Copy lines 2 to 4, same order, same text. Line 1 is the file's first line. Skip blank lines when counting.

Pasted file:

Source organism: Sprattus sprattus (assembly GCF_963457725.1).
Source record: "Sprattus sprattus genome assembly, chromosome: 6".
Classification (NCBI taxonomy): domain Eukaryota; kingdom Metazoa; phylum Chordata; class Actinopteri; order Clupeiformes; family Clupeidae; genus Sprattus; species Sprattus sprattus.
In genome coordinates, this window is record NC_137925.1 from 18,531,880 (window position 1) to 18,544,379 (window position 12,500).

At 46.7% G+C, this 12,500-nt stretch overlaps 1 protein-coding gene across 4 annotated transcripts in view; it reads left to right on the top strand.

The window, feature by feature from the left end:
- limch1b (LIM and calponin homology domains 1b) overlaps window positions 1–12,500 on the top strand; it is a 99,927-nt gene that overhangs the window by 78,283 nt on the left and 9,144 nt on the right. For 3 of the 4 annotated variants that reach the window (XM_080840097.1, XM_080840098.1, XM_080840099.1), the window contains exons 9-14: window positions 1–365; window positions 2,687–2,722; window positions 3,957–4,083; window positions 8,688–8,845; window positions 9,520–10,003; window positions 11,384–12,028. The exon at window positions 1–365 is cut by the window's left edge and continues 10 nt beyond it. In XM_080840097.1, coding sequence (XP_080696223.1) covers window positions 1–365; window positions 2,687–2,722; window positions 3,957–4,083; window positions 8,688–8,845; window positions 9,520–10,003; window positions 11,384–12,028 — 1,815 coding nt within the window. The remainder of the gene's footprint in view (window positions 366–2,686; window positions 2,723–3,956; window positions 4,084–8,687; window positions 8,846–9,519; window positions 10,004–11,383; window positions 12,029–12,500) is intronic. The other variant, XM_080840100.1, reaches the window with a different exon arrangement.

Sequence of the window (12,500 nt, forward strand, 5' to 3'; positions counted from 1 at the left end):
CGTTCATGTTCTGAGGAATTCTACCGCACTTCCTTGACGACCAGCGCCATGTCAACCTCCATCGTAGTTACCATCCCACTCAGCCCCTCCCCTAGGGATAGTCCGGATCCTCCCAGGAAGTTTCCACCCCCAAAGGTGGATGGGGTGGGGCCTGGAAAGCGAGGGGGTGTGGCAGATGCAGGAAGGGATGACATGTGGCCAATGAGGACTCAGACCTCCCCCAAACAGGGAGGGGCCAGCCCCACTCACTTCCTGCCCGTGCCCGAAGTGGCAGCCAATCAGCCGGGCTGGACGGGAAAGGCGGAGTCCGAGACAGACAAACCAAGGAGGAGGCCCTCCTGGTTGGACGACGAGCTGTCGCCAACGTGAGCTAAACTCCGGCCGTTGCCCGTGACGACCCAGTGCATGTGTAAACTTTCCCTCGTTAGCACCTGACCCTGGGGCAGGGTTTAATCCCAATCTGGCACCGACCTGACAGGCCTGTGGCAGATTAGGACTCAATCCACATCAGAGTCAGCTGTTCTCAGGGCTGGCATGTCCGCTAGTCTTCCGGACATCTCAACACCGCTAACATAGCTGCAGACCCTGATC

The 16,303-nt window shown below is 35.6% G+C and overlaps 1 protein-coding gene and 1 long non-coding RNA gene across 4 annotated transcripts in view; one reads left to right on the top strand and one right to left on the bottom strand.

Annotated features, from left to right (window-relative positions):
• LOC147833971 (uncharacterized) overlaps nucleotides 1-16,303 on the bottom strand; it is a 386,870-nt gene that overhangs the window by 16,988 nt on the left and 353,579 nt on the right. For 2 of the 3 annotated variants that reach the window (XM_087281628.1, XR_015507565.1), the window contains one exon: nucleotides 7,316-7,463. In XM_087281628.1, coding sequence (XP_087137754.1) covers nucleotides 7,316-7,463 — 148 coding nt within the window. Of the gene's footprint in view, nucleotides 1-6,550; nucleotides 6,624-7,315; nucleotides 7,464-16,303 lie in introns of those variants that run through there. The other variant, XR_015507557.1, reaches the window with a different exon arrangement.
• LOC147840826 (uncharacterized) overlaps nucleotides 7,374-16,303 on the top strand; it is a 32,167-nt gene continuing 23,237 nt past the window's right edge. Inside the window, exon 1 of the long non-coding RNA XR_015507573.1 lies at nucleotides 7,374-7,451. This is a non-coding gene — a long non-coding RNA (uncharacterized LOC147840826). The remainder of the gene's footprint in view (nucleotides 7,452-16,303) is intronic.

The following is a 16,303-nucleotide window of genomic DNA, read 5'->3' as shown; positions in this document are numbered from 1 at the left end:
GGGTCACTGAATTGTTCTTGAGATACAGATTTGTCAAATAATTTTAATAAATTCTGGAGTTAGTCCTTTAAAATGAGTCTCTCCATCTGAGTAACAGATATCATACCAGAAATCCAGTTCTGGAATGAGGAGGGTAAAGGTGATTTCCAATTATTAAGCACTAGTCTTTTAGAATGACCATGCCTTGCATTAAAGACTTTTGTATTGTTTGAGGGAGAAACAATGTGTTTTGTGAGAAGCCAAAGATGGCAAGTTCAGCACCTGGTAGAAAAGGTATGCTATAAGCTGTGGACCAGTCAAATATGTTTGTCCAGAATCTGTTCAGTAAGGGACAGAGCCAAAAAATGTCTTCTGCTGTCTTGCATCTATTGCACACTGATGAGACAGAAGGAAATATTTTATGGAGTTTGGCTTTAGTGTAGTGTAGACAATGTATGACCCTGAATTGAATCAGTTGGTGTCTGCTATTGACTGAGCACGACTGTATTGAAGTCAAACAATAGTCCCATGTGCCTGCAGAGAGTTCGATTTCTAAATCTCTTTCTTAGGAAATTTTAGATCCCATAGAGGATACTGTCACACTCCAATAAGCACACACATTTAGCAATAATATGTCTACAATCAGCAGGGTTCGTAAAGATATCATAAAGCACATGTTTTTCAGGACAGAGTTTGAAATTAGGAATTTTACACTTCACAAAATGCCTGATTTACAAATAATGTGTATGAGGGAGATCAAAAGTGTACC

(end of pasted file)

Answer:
Source record: "Sprattus sprattus genome assembly, chromosome: 6".
Classification (NCBI taxonomy): domain Eukaryota; kingdom Metazoa; phylum Chordata; class Actinopteri; order Clupeiformes; family Clupeidae; genus Sprattus; species Sprattus sprattus.
In genome coordinates, this window is record NC_137925.1 from 18,531,880 (window position 1) to 18,544,379 (window position 12,500).